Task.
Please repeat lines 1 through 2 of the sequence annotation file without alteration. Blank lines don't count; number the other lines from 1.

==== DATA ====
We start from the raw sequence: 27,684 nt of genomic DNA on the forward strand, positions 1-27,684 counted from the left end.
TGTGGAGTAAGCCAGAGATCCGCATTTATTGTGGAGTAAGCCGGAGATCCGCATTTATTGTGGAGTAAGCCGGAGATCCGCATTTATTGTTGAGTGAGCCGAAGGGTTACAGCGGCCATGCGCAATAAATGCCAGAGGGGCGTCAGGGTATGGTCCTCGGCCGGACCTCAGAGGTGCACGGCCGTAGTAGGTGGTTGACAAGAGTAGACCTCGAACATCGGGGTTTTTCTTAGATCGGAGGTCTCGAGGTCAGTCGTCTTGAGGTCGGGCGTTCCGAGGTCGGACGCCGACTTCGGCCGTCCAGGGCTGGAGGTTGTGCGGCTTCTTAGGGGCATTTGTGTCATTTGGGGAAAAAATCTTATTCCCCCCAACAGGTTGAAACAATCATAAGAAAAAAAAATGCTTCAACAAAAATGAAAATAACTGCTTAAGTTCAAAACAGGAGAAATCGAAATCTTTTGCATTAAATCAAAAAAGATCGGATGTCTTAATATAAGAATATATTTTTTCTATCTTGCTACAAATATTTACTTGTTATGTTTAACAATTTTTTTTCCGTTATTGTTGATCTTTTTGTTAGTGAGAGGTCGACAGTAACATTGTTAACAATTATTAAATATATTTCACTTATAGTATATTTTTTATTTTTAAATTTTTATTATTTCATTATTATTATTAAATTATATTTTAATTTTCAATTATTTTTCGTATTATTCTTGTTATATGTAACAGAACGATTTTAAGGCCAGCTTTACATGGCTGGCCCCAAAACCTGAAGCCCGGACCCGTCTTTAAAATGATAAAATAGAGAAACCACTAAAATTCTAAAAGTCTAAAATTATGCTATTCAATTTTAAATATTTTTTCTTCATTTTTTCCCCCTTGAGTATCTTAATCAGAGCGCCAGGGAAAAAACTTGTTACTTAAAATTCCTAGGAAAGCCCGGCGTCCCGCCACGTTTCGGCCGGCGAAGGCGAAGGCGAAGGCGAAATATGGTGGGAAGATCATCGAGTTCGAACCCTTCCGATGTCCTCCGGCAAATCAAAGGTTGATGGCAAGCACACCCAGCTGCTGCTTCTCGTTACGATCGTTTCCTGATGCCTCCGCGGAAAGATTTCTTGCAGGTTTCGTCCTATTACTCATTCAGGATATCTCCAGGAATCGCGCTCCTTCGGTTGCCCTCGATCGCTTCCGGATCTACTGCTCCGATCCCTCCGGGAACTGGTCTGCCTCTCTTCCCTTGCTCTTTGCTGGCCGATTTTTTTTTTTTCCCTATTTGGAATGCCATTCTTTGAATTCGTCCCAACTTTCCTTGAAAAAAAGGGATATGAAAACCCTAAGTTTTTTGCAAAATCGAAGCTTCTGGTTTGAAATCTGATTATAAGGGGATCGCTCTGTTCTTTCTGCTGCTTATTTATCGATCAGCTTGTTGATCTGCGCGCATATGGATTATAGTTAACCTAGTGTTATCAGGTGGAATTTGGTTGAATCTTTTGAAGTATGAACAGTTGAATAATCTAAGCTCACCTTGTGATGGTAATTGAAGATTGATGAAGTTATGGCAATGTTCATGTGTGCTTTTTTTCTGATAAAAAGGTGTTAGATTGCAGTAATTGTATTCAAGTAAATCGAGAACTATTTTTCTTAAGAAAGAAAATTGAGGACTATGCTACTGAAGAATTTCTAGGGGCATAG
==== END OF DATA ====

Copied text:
We start from the raw sequence: 27,684 nt of genomic DNA on the forward strand, positions 1-27,684 counted from the left end.
TGTGGAGTAAGCCAGAGATCCGCATTTATTGTGGAGTAAGCCGGAGATCCGCATTTATTGTGGAGTAAGCCGGAGATCCGCATTTATTGTTGAGTGAGCCGAAGGGTTACAGCGGCCATGCGCAATAAATGCCAGAGGGGCGTCAGGGTATGGTCCTCGGCCGGACCTCAGAGGTGCACGGCCGTAGTAGGTGGTTGACAAGAGTAGACCTCGAACATCGGGGTTTTTCTTAGATCGGAGGTCTCGAGGTCAGTCGTCTTGAGGTCGGGCGTTCCGAGGTCGGACGCCGACTTCGGCCGTCCAGGGCTGGAGGTTGTGCGGCTTCTTAGGGGCATTTGTGTCATTTGGGGAAAAAATCTTATTCCCCCCAACAGGTTGAAACAATCATAAGAAAAAAAAATGCTTCAACAAAAATGAAAATAACTGCTTAAGTTCAAAACAGGAGAAATCGAAATCTTTTGCATTAAATCAAAAAAGATCGGATGTCTTAATATAAGAATATATTTTTTCTATCTTGCTACAAATATTTACTTGTTATGTTTAACAATTTTTTTTCCGTTATTGTTGATCTTTTTGTTAGTGAGAGGTCGACAGTAACATTGTTAACAATTATTAAATATATTTCACTTATAGTATATTTTTTATTTTTAAATTTTTATTATTTCATTATTATTATTAAATTATATTTTAATTTTCAATTATTTTTCGTATTATTCTTGTTATATGTAACAGAACGATTTTAAGGCCAGCTTTACATGGCTGGCCCCAAAACCTGAAGCCCGGACCCGTCTTTAAAATGATAAAATAGAGAAACCACTAAAATTCTAAAAGTCTAAAATTATGCTATTCAATTTTAAATATTTTTTCTTCATTTTTTCCCCCTTGAGTATCTTAATCAGAGCGCCAGGGAAAAAACTTGTTACTTAAAATTCCTAGGAAAGCCCGGCGTCCCGCCACGTTTCGGCCGGCGAAGGCGAAGGCGAAGGCGAAATATGGTGGGAAGATCATCGAGTTCGAACCCTTCCGATGTCCTCCGGCAAATCAAAGGTTGATGGCAAGCACACCCAGCTGCTGCTTCTCGTTACGATCGTTTCCTGATGCCTCCGCGGAAAGATTTCTTGCAGGTTTCGTCCTATTACTCATTCAGGATATCTCCAGGAATCGCGCTCCTTCGGTTGCCCTCGATCGCTTCCGGATCTACTGCTCCGATCCCTCCGGGAACTGGTCTGCCTCTCTTCCCTTGCTCTTTGCTGGCCGATTTTTTTTTTTTCCCTATTTGGAATGCCATTCTTTGAATTCGTCCCAACTTTCCTTGAAAAAAAGGGATATGAAAACCCTAAGTTTTTTGCAAAATCGAAGCTTCTGGTTTGAAATCTGATTATAAGGGGATCGCTCTGTTCTTTCTGCTGCTTATTTATCGATCAGCTTGTTGATCTGCGCGCATATGGATTATAGTTAACCTAGTGTTATCAGGTGGAATTTGGTTGAATCTTTTGAAGTATGAACAGTTGAATAATCTAAGCTCACCTTGTGATGGTAATTGAAGATTGATGAAGTTATGGCAATGTTCATGTGTGCTTTTTTTCTGATAAAAAGGTGTTAGATTGCAGTAATTGTATTCAAGTAAATCGAGAACTATTTTTCTTAAGAAAGAAAATTGAGGACTATGCTACTGAAGAATTTCTAGGGGCATAG